There was a clear advantage to the public for a company such as DTE t o spin off its transmission system into a separate company. According to a case study published in the Journal of Structure and Project Finance, "Transmission investments traditionally have been seen as a necessary, but largely uninteresting, segment of the vertically- integrated utility business. ... [focusing] only on reducing costs fo r consumers in a specific service territory. In determining whether i t could recover the costs of transmission through its rate base, a ve rtically-integrated utility looked only at the benefits which would a ccrue to its native load customers." As a result, there was little in centive to make improvements that would benefit the larger regional t ransmission system. An independent transmission company, on the other hand, operated under a different set of circumstances. While it was still concerned about the impact of an investment on its customers, w ho of course would be footing the bill, it also had to consider the c ontribution of the investment to the regulated regional transmission network on which it depended. Consequently, according to the study, i nvestment incentives were "more focused on improving the overall valu e of transmission than [were] those of a vertically-integrated utilit y. The return on equity for a transmission-only company [was] measure d strictly from its transmission business, as opposed to the vertical ly-integrated company whose return on equity [was] measured from a po rtfolio of regulated and unregulated activities in generation and ene rgy delivery." In short, an independent transmission company had more incentives than an old-guard utility company to make the kind of inf rastructure investments that benefited the public. FERC supported the idea of independent operators, which the agency believed were likely to make the kind of upgrades needed to ensure the reliability of the country's overall transmission system. In addition, FERC hoped that independents would have more incentive to eliminate the "bottlenecks" that existed between systems and lead to an overall smoother deliver y of electricity.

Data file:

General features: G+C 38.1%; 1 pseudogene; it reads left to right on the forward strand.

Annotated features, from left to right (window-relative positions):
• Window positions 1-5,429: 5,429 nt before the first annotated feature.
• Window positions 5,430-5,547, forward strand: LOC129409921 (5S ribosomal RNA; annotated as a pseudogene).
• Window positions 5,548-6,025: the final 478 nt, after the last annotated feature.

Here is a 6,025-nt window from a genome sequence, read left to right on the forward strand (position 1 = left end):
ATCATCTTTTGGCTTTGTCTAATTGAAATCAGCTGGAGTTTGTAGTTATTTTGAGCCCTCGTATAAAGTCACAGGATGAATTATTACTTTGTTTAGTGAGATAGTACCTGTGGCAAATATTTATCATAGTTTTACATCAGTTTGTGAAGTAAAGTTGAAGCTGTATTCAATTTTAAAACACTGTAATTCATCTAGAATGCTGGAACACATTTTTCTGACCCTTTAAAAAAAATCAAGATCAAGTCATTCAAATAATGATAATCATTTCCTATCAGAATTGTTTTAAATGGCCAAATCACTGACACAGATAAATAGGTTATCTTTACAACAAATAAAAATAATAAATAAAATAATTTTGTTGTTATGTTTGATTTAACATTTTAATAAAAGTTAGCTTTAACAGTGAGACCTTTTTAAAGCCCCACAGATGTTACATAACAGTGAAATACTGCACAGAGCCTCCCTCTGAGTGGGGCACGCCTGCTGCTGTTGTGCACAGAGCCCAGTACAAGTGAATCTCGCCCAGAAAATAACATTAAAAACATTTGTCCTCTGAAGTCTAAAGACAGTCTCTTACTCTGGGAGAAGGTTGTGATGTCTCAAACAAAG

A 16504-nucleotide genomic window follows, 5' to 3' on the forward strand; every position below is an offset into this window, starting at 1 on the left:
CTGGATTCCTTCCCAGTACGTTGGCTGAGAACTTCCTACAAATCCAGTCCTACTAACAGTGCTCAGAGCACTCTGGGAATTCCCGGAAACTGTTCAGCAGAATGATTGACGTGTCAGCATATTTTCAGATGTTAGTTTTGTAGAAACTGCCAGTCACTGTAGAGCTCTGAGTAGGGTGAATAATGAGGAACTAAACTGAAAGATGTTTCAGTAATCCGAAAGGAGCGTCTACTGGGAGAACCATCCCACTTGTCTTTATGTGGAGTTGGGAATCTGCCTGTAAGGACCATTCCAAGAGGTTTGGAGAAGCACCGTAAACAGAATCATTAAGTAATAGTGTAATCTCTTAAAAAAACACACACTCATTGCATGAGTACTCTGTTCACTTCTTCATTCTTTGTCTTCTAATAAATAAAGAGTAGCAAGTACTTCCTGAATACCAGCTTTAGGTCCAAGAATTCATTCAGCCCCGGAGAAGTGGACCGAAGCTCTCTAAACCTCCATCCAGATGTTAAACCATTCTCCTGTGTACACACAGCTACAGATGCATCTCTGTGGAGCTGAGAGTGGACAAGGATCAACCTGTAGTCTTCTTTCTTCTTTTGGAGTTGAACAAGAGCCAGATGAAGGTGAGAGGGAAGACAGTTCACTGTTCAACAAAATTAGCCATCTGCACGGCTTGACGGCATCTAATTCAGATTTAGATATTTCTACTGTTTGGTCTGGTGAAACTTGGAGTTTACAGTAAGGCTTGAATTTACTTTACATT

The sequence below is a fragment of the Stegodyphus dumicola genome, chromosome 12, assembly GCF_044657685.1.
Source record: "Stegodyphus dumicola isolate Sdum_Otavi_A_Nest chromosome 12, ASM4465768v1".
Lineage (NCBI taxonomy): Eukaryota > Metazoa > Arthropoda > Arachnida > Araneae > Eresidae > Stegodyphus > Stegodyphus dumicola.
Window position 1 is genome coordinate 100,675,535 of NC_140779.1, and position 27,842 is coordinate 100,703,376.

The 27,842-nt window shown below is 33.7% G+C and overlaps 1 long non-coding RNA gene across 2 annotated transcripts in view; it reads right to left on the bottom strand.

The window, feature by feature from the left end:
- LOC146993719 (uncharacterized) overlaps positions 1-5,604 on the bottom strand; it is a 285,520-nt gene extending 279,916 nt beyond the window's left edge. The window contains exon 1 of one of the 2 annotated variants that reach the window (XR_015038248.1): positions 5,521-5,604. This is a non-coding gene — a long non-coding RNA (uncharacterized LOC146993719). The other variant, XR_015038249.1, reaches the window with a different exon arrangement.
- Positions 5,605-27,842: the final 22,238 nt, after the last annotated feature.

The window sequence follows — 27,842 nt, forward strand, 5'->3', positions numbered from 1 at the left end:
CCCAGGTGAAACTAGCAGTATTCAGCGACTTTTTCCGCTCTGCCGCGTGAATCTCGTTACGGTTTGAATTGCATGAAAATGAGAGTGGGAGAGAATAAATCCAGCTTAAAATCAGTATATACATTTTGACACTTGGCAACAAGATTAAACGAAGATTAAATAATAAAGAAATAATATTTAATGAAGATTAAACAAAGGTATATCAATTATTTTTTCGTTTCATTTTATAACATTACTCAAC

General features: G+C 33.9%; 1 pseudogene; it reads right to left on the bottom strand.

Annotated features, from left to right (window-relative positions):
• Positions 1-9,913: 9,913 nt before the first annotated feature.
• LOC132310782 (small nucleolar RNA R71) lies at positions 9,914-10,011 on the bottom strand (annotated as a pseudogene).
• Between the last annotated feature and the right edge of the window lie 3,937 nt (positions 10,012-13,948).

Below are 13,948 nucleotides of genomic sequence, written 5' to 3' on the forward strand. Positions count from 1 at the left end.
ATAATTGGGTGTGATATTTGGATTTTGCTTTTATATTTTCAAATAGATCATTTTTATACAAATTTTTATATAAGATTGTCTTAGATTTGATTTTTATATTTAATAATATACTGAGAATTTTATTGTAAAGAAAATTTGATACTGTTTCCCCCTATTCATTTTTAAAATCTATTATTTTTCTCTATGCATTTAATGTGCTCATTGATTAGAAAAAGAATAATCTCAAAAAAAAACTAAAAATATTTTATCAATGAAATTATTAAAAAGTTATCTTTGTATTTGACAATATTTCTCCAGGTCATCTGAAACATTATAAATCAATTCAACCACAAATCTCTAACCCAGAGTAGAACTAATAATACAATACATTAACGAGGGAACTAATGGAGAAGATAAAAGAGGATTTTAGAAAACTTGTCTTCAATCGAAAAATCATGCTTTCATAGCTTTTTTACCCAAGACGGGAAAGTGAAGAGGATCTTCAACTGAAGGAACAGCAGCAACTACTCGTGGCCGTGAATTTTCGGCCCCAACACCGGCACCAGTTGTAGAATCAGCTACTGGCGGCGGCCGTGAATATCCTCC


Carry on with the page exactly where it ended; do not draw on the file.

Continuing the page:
Formation of the International Transmission Company in 2000
For DTE, transmission was not a growth business, a major reason why i n 2000 DTE began the process of exiting from transmission, forming a new subsidiary called International Transmission Company. It then sou ght approval from FERC and notified the U.S. Securities and Exchange Commission regarding plans to spin off its transmission system into t he subsidiary with assets worth $440 million. These assets includ ed approximately 6,500 miles of both 120,000-volt cable and 345,000-v olt electric cable, rights-of-way, and interconnections with other ut ilities. Although a subsidiary of DTE, International Transmission wou ld become a common carrier, open to all suppliers of electricity. Som e protests arose, however, after International Transmission made its initial rate request from federal regulators. Customers who chose to buy power from a supplier other than Detroit Edison would pay a highe r rate, which opponents charged would discourage customers from choos ing a different electricity supplier, in effect helping Detroit Ediso n to retain business. International Transmission disagreed, maintaini ng that it was not in the company's interest to hinder open access: I n fact, the new company needed it simply to survive. In October 2000, FERC approved the rate request, imposing only minor modifications. T he stage was now set for DTE's board of directors to approve the actu al transfer of transmission assets to International Transmission.